EC Biggest 2 Week Gain Since 2009 – Weekly Market Outlook

Three weeks ago, the market was on the brink of turning a minor pullback into a major meltdown.  In the two weeks since then, the market has done something it hasn't done in years (since 2009, see further below in the article). What's that?  Log a 7% gain in just the span of two weeks.  The close at new record highs (for the S&P 500 (SPX) (SPY) and the DJIA (INDU) (DIA) anyway) is just a little bullish gravy.

There's such a thing as "too much" though,  and if there was ever  a case where stocks have traveled too far, too fast, the latter half of October most definitely qualifies.  That's not to stocks can't continue to rally from here.  If they do, though, the pace and length of the gain is going to graduate from "rarity" to "unheard of."  All well and good, but when you start needing the market to do things that are practically unheard of, it's time to get a little concerned.

We'll weigh the odds in a moment.  The first information we want to dissect is last week's and this week's major economic announcement.

Economic Data

There was certainly no shortage of economic information last week.  The hardest-hitting of all, though, had to be the release of the FOMC's policy meeting minutes and any subsequent change in interest rates.  There was no change in its base interest rate of 0.25%, of course, but a change was never expected on that front.  What mattered is the tone of the minutes, and the words the committee chose to describe the assessment of the economy as of October.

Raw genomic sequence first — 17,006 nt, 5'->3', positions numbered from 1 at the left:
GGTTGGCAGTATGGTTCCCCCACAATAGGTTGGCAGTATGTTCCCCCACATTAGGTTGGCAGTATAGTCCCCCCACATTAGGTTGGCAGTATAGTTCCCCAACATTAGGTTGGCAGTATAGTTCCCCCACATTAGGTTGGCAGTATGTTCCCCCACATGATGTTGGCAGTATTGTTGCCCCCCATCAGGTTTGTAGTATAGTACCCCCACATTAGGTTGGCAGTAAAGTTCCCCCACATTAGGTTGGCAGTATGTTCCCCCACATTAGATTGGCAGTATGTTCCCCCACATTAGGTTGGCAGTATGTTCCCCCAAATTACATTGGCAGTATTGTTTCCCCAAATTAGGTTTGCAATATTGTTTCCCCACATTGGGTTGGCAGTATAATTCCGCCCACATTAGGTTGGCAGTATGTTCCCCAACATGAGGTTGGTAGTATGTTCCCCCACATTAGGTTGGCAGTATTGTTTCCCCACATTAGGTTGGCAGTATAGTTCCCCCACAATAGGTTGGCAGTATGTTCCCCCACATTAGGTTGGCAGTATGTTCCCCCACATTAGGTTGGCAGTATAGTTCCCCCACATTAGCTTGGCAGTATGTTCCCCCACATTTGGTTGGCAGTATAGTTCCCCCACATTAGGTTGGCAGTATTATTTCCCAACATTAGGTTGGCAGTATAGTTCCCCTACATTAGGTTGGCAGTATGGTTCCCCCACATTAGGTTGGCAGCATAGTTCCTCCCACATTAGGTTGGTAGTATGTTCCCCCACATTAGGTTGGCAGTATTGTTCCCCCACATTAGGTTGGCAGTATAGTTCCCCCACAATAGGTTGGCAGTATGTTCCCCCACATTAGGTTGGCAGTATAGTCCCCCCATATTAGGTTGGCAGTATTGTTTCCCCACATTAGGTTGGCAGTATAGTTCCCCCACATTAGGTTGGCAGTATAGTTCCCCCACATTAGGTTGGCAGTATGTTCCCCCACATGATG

The two key phrases this time around were "considerable time" and "the likelihood of inflation running persistently below 2 percent has diminished somewhat."  The former refers to the FOMC's expectation regarding how much longer rates will remain low, while the latter explains…. well, it clearly indicates the Fed isn't concerned about the slow deterioration of inflation rates to sub-2.0% levels. 

Notably gone from October's meeting minutes was the term "significant underutilization" used to describe the Fed's opinion on the overall labor market in September.  Now those labor impasses are "gradually diminishing." 
 When all was said and done, Janet Yellen and her cohorts decided the best change to make was none, thus ending the bond-buyback program as planned, and holding interest rates steady at rock-bottom lows. 

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